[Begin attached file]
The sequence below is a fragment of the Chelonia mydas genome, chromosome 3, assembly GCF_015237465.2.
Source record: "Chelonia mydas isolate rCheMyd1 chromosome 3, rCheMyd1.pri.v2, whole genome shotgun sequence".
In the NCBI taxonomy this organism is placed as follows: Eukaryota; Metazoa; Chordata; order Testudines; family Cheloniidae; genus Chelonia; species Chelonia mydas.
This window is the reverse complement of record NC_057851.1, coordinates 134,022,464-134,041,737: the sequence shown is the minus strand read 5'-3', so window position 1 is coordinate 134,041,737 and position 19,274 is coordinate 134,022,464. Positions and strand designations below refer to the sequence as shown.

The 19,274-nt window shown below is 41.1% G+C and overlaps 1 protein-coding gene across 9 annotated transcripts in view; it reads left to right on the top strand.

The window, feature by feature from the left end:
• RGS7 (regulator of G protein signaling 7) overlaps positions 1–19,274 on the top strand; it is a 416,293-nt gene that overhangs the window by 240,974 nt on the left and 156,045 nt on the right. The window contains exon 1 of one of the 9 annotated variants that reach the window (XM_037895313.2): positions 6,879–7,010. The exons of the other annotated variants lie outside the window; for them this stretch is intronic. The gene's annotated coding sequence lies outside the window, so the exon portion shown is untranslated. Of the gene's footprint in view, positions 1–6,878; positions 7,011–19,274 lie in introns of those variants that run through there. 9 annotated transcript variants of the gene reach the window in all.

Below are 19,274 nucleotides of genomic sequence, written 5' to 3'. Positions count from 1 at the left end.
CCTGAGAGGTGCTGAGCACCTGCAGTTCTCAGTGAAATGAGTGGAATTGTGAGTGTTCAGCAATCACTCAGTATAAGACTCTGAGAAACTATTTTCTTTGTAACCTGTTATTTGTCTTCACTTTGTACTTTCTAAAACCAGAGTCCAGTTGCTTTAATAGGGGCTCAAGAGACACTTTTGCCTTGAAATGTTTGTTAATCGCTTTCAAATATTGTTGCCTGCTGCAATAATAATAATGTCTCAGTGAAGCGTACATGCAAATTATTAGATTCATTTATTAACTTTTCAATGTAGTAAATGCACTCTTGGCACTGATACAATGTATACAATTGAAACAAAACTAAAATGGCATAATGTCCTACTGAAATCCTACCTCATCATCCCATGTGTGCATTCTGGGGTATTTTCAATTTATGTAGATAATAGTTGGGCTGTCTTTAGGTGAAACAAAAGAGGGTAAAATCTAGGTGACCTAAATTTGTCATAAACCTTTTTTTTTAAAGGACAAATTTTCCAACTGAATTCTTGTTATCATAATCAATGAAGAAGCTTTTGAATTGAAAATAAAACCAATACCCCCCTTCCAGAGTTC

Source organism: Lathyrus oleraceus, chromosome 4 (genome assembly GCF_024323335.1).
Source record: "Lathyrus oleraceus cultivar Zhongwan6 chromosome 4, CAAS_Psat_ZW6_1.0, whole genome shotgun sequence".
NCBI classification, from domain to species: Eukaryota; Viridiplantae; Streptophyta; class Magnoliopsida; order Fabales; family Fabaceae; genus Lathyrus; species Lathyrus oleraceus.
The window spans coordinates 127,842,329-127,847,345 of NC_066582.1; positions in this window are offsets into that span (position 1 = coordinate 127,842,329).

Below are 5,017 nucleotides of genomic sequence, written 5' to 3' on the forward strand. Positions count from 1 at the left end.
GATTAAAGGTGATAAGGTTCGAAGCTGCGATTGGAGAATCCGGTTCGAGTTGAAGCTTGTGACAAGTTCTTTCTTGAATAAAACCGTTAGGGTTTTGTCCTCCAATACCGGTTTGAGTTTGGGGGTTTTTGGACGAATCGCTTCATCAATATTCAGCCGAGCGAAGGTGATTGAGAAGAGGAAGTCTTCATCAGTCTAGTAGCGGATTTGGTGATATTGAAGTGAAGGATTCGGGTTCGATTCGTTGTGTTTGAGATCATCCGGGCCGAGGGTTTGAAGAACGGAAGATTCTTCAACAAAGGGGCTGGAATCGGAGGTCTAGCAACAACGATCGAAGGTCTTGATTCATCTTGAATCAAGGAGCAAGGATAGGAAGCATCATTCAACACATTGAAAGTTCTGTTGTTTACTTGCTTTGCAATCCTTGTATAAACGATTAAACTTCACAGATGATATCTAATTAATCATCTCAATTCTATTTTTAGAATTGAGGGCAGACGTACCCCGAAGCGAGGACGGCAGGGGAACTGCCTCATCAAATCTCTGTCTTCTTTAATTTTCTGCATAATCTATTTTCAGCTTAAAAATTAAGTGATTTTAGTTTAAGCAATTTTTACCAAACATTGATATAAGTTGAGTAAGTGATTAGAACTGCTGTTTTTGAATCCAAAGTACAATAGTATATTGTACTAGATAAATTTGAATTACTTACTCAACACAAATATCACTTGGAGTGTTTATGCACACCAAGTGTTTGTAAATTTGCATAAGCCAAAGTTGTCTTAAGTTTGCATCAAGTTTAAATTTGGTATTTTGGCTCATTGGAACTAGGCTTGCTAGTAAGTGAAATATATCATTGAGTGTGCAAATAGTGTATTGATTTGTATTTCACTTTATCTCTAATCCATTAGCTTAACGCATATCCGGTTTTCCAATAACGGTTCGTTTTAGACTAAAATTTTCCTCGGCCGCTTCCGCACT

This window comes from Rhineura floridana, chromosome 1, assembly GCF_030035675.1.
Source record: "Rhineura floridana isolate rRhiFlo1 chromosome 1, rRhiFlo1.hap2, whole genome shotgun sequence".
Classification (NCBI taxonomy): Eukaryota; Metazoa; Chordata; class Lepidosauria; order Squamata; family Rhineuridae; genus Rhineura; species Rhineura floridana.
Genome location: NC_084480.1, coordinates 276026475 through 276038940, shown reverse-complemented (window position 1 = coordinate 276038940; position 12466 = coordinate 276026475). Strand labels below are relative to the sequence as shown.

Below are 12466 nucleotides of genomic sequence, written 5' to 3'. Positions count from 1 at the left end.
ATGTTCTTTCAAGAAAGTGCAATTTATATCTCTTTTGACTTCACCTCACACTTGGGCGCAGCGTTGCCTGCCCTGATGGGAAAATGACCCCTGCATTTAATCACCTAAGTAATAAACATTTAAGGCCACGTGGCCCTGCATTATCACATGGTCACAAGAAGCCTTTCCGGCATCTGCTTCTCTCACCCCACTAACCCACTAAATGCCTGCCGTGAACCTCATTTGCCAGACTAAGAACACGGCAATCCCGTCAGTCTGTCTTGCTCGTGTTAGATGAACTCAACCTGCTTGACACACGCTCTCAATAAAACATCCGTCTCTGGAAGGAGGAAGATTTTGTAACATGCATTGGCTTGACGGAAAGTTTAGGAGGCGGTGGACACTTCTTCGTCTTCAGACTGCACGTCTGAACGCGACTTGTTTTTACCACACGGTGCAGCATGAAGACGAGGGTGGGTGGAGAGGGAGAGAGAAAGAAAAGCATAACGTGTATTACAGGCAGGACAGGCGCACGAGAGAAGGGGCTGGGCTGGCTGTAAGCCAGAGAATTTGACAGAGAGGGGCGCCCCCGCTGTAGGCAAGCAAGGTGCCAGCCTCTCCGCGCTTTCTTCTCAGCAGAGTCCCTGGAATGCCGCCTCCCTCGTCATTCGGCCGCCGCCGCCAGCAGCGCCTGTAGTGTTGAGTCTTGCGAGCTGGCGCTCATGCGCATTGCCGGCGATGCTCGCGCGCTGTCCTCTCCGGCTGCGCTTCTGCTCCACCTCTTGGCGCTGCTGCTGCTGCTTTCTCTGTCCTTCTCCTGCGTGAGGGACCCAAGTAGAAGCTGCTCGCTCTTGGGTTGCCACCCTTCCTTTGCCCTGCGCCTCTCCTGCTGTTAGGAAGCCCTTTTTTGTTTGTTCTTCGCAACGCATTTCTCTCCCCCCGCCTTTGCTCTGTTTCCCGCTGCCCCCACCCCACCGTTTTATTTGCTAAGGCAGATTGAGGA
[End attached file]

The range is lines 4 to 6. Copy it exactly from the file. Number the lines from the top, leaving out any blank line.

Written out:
This window is the reverse complement of record NC_057851.1, coordinates 134,022,464-134,041,737: the sequence shown is the minus strand read 5'-3', so window position 1 is coordinate 134,041,737 and position 19,274 is coordinate 134,022,464. Positions and strand designations below refer to the sequence as shown.

The 19,274-nt window shown below is 41.1% G+C and overlaps 1 protein-coding gene across 9 annotated transcripts in view; it reads left to right on the top strand.

The window, feature by feature from the left end: